The financial pain as a result of a closure of business is undoubtedly severe. While employers will seek to reinstate employees, they may find that they are unable to maintain the employee’s previous rate of pay. In response, employers may consider reinstating the employee at a reduced schedule and/or wage rate.

The risk:

As with a change to an employee’s role, a significant reduction in wages could trigger a claim for constructive dismissal. In other cases, where the reduction is not significant enough to trigger a constructive dismissal, an employee may still be able to recover the difference in their wages.

How employers can reduce the risk:

To help reduce the chance of a finding of constructive dismissal, or alternatively a successful claim for the difference in wages, an employer would be wise to at least attempt to seek the consent of the impacted employee(s) before implementing the change.

We also recommend the following steps be taken in obtaining consent:

  • Be honest with your employees and explain why you are introducing a wage reduction;
  • Set a timeframe for how long you expect the reduction to be in place; and
  • Consider or even introduce other options that may be available instead of a wage reduction, for example, alternating shifts or reduced hours.

Employers should also consider securing consent in writing before proceeding with a wage reduction.

Keep in mind however that securing consent (in writing or otherwise) will likely be insufficient in and of itself to avoid any associated liability, simply because an employee (likely reasonably so), may later argue that they only consented under duress since they felt the alternative was to lose their job in a labour market with little to no opportunity for re-employment.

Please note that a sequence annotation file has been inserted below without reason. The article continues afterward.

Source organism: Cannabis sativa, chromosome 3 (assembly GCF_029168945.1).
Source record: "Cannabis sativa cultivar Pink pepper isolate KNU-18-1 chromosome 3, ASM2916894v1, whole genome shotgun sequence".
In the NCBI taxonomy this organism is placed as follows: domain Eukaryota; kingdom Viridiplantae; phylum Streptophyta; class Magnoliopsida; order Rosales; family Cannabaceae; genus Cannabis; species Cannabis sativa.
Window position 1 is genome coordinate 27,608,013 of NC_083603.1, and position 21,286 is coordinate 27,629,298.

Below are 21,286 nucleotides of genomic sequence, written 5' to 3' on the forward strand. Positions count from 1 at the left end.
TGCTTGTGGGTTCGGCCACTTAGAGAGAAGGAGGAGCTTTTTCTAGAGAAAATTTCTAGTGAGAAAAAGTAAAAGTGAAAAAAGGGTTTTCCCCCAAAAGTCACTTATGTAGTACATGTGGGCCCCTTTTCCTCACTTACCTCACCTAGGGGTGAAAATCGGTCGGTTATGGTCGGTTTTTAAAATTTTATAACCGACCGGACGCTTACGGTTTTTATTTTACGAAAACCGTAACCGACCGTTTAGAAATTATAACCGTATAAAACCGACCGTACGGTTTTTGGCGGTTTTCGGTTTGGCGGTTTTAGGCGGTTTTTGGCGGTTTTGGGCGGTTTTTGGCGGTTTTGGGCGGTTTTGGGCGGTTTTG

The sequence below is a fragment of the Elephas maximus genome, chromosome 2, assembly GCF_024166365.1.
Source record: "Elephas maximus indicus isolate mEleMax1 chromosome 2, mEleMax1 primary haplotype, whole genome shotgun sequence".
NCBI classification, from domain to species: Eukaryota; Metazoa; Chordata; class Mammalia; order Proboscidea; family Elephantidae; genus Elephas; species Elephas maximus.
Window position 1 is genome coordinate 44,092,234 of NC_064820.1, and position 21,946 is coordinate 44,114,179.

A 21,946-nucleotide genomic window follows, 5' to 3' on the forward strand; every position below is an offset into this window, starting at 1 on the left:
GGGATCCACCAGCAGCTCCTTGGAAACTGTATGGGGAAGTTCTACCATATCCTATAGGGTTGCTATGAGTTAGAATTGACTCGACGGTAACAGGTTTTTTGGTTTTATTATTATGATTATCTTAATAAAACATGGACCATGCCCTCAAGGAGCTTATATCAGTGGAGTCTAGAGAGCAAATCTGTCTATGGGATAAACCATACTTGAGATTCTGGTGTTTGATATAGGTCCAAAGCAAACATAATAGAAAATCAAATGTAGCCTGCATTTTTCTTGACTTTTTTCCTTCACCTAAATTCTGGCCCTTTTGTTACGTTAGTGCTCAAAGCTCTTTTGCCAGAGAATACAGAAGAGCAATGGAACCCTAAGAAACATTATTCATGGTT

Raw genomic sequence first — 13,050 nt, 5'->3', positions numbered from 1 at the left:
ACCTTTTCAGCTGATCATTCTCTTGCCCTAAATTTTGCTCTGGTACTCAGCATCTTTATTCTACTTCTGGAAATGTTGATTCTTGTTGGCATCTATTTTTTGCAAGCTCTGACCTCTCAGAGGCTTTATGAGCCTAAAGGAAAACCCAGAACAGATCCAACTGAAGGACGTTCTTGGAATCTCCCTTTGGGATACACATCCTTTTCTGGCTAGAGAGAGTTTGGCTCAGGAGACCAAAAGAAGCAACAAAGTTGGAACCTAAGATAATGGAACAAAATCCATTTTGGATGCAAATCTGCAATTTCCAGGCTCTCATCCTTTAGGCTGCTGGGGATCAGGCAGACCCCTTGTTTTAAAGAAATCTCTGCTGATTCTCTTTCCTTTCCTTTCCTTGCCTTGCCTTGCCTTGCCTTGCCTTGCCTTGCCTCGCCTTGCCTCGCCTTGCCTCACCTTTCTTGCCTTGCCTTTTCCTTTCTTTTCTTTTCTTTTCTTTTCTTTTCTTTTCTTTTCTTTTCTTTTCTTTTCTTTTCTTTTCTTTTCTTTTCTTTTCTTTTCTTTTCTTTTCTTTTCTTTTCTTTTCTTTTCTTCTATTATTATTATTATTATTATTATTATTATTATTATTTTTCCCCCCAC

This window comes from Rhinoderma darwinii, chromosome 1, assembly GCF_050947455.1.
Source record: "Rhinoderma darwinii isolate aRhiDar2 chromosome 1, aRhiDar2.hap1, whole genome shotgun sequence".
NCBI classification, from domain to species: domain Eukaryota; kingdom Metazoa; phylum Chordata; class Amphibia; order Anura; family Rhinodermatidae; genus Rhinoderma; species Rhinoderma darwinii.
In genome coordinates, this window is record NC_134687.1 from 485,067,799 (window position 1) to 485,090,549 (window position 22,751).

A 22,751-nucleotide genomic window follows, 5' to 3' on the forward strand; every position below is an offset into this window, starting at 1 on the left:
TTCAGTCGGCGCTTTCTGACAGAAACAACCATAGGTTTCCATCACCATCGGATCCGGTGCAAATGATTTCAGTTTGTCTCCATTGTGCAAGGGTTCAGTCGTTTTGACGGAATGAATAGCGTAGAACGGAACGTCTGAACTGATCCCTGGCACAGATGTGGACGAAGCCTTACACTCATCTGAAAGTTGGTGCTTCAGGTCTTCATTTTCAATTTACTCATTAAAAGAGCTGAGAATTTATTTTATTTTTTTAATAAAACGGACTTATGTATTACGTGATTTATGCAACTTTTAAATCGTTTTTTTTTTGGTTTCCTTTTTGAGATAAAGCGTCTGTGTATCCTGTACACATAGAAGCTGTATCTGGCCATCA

3. Can I extend the layoff period for some employees while recalling others?

For some employers, the layoff period may run longer than originally anticipated. Following an evaluation of available work, a business may decide to extend their closure completely or recall only part of their workforce resulting in termination of employment for others.

The risk:

If an end date is outlined in a layoff notice that employees agreed to, then unilaterally extending the layoff date beyond that could trigger a dismissal and an employee’s entitlements to termination and/or severance pay.

How employers can reduce the risk:

If an employer is extending the layoff period, they should notify their employees of their intention and obtain their employees’ agreement to the extension.

Finally, if an employer is recalling some employees while keeping others on layoff, they should ensure they are using an objective criterion to establish who to recall and who to keep on layoff. Doing so will assist in any potential conflict with respect to bias or discrimination down the line.

If you have any questions relating to constructive dismissal claims, or terminations of employment in the workplace during COVID-19, whether you have had to layoff, if you are an employee who has had been laid off, had the terms of your employment changed, or had your employment terminated or otherwise, please contact Toronto employment lawyers Sultan Lawyers at 416-214-5111 or via email at malhert@sultanlawyers.com.